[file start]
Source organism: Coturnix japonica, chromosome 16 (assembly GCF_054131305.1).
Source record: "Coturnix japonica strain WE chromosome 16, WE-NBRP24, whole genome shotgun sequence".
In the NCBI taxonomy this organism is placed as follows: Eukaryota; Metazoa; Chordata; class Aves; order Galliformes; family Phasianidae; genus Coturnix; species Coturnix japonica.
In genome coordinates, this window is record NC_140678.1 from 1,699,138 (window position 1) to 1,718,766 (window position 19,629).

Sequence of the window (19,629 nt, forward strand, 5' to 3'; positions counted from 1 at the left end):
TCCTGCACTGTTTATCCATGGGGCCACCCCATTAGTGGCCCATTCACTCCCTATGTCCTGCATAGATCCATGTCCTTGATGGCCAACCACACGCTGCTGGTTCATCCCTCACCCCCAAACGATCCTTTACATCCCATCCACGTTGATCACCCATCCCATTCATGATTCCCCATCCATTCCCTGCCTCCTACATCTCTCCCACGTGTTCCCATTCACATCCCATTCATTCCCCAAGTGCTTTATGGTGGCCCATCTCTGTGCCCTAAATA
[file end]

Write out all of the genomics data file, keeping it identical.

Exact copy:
Source organism: Coturnix japonica, chromosome 16 (assembly GCF_054131305.1).
Source record: "Coturnix japonica strain WE chromosome 16, WE-NBRP24, whole genome shotgun sequence".
In the NCBI taxonomy this organism is placed as follows: Eukaryota; Metazoa; Chordata; class Aves; order Galliformes; family Phasianidae; genus Coturnix; species Coturnix japonica.
In genome coordinates, this window is record NC_140678.1 from 1,699,138 (window position 1) to 1,718,766 (window position 19,629).

Sequence of the window (19,629 nt, forward strand, 5' to 3'; positions counted from 1 at the left end):
TCCTGCACTGTTTATCCATGGGGCCACCCCATTAGTGGCCCATTCACTCCCTATGTCCTGCATAGATCCATGTCCTTGATGGCCAACCACACGCTGCTGGTTCATCCCTCACCCCCAAACGATCCTTTACATCCCATCCACGTTGATCACCCATCCCATTCATGATTCCCCATCCATTCCCTGCCTCCTACATCTCTCCCACGTGTTCCCATTCACATCCCATTCATTCCCCAAGTGCTTTATGGTGGCCCATCTCTGTGCCCTAAATA